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Movie Review: Half Girlfriend (bollywood)

The recent Bollywood movie ‘Half Girlfriend’ is elusive in its title. The title and even the trailer made me expect a cheap thrill or at best a moderately well-done drama, given the odd chance of an exceptionally well written movie. The trailer gives nothing away of the message of the movie.

On the one hand it walks us through a shift the female identity is experiencing in India; pushing against the weight of traditional social norms and values. On the other hand it presents how two people can care about each other so much they can empower each other to disrupt these norms.

The girl who comes from a wealthy dysfunctional family meets a boy from a poor closely-knit home from a village in Bihar. Their encounter takes place at university where he gravitates towards her owing to her prestige and beauty and she to him due to the care he offers and the genuine earnest with which he offers it.

A severe rift unfortunately comes between them and she decides to leave. Heart-broken she marries a man her family prescribes for her. As circumstance would have it her rebound marriage turns out to be with a man who is abusive and she chooses a divorce.

As the movie progresses the lead characters cross paths to find each other again. At one point the following dialogue takes place between the girl and the boy’s mother:

Mother: “Why did you leave your husband?”

Girl: “I chose to leave because I did not feel alive.”

Mother: “Darrarun (cracks/faults) kae sath zinda rehnae ko he zindagi kehtae hein.”

Later, when the boy offers her an apology she discloses that her decision to run away from a life of suffering was driven by the pain she saw her mother experience at the hands of her abusive father.

Afraid of another divorce and unable to see how a woman ready to stand her ground could survive the tribulations of married life the boy’s mother asks her to leave. She leaves but let’s him know why; in a letter she admits that she had staged an act. After her divorce she had returned to the city hoping to meet him. She lets him know of her conversation with his mother and also that she has been diagnosed with final stage cancer. She acknowledges her mother’s request and prays that he is able to build a happy future for himself. She also tells him that she has three months to live.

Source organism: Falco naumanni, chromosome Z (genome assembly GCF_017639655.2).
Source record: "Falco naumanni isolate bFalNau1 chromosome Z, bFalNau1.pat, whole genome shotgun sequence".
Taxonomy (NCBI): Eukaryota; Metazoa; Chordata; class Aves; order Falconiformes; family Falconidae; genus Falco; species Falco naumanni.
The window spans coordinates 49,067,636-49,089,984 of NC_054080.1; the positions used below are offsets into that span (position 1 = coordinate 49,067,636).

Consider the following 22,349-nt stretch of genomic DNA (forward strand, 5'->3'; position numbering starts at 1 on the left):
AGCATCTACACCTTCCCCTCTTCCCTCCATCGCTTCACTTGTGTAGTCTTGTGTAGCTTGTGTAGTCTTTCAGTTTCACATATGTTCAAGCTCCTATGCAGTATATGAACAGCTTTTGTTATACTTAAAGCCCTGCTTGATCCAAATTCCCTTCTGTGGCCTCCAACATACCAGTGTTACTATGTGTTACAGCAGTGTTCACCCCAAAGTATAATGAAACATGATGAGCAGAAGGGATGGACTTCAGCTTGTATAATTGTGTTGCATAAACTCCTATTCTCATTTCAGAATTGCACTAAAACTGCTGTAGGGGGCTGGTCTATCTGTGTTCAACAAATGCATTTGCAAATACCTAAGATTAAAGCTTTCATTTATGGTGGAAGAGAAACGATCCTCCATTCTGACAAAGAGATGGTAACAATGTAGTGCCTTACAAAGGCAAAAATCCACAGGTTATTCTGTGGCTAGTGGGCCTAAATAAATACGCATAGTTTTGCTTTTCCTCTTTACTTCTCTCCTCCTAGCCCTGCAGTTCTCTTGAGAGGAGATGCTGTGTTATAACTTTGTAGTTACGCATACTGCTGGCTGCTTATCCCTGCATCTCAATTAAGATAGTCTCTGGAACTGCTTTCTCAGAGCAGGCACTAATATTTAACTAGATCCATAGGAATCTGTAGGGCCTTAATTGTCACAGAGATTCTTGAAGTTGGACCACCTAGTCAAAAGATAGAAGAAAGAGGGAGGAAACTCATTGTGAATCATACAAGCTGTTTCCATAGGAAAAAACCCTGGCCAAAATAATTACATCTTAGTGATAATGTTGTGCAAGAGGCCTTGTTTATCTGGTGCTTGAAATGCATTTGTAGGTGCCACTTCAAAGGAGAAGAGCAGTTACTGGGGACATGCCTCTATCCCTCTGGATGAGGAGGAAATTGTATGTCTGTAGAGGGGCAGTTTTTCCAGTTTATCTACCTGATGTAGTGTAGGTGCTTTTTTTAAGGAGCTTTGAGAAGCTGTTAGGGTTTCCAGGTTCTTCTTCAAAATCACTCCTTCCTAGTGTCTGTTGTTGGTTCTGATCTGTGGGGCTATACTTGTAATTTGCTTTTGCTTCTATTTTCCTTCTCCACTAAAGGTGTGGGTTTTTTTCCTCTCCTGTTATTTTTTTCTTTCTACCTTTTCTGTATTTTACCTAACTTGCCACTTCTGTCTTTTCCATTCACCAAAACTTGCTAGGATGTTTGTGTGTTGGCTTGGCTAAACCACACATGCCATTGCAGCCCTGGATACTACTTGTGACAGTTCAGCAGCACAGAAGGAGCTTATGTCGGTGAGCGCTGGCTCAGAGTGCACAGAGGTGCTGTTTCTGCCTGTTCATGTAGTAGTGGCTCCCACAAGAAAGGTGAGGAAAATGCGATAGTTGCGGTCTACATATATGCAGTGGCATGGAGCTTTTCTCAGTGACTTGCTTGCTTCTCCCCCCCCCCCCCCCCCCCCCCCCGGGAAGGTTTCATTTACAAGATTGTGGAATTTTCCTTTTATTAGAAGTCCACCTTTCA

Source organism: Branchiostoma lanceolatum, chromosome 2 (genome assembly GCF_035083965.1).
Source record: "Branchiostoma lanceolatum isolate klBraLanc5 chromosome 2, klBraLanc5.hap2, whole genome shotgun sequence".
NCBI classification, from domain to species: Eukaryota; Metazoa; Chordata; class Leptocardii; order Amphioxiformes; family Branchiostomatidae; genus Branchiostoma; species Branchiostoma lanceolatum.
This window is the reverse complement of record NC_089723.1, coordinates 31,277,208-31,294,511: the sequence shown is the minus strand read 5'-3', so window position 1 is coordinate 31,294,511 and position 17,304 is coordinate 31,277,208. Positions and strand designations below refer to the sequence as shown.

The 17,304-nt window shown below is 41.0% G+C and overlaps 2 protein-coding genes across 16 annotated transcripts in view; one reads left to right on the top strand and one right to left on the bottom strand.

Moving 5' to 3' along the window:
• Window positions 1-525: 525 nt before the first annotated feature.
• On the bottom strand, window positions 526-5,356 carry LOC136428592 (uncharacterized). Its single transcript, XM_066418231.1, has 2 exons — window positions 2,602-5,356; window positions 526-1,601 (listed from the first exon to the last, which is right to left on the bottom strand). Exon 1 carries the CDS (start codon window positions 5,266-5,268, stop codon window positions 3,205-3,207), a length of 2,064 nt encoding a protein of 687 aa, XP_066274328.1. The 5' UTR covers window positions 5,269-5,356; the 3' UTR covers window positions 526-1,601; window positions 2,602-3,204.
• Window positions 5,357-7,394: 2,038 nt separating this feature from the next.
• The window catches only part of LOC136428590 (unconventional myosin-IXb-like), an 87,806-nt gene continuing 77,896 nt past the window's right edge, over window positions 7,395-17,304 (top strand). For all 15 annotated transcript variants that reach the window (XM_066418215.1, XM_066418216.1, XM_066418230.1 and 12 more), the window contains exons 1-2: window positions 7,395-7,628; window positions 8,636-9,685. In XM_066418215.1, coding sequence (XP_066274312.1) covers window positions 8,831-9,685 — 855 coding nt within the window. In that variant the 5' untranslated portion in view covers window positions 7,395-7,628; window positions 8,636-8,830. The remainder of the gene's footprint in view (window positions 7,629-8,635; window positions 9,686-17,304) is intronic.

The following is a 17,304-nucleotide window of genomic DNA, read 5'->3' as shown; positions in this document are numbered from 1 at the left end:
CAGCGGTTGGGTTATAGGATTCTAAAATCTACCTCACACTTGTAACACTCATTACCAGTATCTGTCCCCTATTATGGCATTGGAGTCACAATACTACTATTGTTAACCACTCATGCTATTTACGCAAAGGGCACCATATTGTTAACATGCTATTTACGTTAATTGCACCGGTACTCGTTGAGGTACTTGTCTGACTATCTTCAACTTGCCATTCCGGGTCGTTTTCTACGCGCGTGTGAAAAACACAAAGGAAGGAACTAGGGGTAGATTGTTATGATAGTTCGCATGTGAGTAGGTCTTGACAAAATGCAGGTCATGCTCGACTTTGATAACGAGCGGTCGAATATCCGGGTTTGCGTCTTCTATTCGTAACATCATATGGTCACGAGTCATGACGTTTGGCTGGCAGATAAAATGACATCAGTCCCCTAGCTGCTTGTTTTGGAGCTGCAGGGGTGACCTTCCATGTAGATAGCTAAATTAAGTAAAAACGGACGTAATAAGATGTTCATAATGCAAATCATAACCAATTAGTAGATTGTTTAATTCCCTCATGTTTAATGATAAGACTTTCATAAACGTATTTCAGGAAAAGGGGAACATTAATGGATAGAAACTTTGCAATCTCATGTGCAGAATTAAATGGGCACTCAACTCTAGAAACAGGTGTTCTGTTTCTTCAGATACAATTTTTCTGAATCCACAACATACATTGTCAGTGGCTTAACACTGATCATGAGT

On the verge of breaking for a second time and unable to accept his circumstance the boy revolts and sets out to find her. Seeing him tearing inside his mother begs him and asks him to move on. His friends advise him not to throw his life away. Six months go by as he continues in his pursuit of her shadow. But as fate would have it she is still alive. He finds her at a bar in New York living out her life singing for a living; a dream she had once shared with him at university.

As they get married the movie ends with a lesson of hope for everyone rejected by society for not following its norms and values.

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1) In every game and con there is always a victim and there is always an opponent. It's good to know when you are the former so you can become the latter.

2) But the question is how do you prepare yourself for this game?

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7) The answer according to the movie is: "The game of con you play with yourself".

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The text below has been added on 3 Dec 2008 and is based on a comment posted on October 30, 2008, at time 4:12 PM. I have only recently understood what this person meant and it is …

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My journey so far has been about discovering the meta rules of how the self works. The essence of what I have learnt is that the self can change and in fact does change every time it undergoes an experience. Where any experience is significant because of the meaning it carries for us. It means something to us by the fact: it changes our feelings from state (state a) to another state (state b). Where this movement between states is a process we can call witnessing.  The exercise of witnessing can be powerful and enriching.  In fact if we could communicate what we have witnessed through poetry or through prose, perhaps with the aid of metaphors, we could share these experiences with our family, friends and with the larger community. 
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My Criteria for my marriage partner

1) She should be a home maker. 10 on a scale of 10
2) I should be able to fall in love with her and her with me … 7 on a scale of 10.

First criteria:

10 on a scale of 1-10 for this criteria because I consider my family my second self. The better my partner will be at making my family the best the better off my second self will be. Who doesn’t want to aim for the best? In accordance with this she should have the best of the characteristics that every home maker should have:

1) Intelligent
2) Practical
3) Ability to take stress and bounce back – agility of mind
4) High level of commitment
5) Principled
6) Caring
7) Want her children to be the best
8) Want to learn how to make her children the best

Of course there is an ideal woman out there who would rank very high in all these areas. But then I have to be practical too. I would want to marry the most ideal woman who is compatible with me. Compatibility is covered in the second criteria.


Second Criteria:

Description of scale:

5: passes the basic crite…